Washington is contemplating three options going forward
- A signing statement in which GoI declares intention to override controversial section of law
- A govt-to-govt agreement, whereby New Delhi would indemnify suppliers if sued
- Involve NPCIL, assuming suppliers’ liabilities at time of contract
It’s an irony devastating enough to enrage the Americans—they painstakingly persuaded the Nuclear Suppliers Group to grant a waiver to India in the hope of cornering a large share of its lucrative nuclear pie. And now, two years later, their dream of bagging contracts worth billions of dollars is in danger of getting stymied under the Civil Liability for Nuclear Damage Bill that India’s Parliament passed weeks ago. The roller in the bill is the clause placing liability on suppliers of nuclear technology and raw materials in the case of an accident.
The liability legislation has set off alarm bells in the US business community. In private conversations, sources close to the two US firms that are eyeing these contracts—General Electric and Westinghouse Electric—say both are extremely anxious, and are “evaluating the situation” to determine whether they want to do business in India. In public, though, both GE and Westinghouse are tight-lipped about the situation; their spokesmen told Outlook they had no comment to offer on the issue.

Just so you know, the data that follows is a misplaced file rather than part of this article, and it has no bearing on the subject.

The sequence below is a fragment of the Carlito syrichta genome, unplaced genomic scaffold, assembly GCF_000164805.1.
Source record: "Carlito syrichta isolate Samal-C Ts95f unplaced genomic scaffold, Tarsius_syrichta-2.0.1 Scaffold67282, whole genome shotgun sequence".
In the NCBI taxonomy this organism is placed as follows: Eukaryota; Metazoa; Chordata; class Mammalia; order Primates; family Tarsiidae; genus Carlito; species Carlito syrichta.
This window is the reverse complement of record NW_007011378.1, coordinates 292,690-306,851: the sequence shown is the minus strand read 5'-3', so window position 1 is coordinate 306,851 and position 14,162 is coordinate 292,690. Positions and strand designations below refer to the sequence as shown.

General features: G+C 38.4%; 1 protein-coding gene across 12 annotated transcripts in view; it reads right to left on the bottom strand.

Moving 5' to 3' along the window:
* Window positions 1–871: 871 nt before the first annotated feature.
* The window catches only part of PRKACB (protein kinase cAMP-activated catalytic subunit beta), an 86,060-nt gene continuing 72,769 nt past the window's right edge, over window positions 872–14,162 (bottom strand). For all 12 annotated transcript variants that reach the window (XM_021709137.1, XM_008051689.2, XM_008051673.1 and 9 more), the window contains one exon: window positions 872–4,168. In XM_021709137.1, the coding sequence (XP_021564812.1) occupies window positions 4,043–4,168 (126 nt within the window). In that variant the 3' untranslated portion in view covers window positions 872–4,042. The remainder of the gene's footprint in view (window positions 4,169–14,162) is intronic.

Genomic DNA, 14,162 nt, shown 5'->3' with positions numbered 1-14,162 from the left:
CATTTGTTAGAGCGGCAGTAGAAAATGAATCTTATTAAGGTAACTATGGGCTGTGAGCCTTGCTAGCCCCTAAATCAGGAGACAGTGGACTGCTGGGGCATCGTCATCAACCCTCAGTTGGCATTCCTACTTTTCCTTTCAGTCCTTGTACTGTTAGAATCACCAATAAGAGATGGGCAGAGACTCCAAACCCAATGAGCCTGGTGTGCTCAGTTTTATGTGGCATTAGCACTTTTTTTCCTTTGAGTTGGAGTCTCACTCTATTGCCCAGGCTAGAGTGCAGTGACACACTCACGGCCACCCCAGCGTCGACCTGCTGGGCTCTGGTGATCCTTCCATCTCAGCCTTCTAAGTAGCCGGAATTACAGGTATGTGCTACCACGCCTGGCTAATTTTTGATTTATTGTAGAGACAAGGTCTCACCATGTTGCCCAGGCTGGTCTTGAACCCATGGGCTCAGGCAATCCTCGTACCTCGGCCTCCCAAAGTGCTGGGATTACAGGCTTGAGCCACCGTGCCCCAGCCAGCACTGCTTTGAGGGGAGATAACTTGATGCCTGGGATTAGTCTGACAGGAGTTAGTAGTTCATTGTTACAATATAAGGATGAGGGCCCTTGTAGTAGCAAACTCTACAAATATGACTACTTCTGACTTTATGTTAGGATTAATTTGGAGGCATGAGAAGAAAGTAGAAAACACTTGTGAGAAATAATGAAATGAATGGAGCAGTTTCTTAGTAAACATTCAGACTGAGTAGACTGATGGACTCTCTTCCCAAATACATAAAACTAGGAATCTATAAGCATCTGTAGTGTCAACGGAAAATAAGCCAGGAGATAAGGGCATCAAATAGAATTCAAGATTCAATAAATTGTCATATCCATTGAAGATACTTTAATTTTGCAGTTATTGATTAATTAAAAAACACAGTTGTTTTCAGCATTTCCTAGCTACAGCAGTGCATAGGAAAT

US businesses and some analysts believe the liability legislation is not in compliance with the International Atomic Energy Agency’s Convention on Supplementary Compensation (CSC). “The CSC requires that all nuclear liability must be channelled absolutely and exclusively to the operator of a nuclear power plant; by the admission of the Indian government itself, the bill channels liability to the supplier as well. Hence, it is not CSC-compliant,” says Ashley Tellis, a senior associate at the Carnegie Endowment for International Peace.
|“We do the heavy diplomatic work, make it legitimate to make such sales only to see others close the deal.” Henry Sokolski, Non-Proliferation Policy Education Centre||“The new law could well deny US N-suppliers access to Indian markets, a chief selling point for the deal.” Daryl Kimball, Arms Control Asscn|
|“It’s tragic that his own government should deal a coup de grace to the prime minister’s great initiative.” Ashley Tellis, Carnegie Endowment||“Given its opposition to the issue, it’s easy to forget it was a BJP-led government which first introduced the idea.” Lisa Curtis, Heritage Foundation|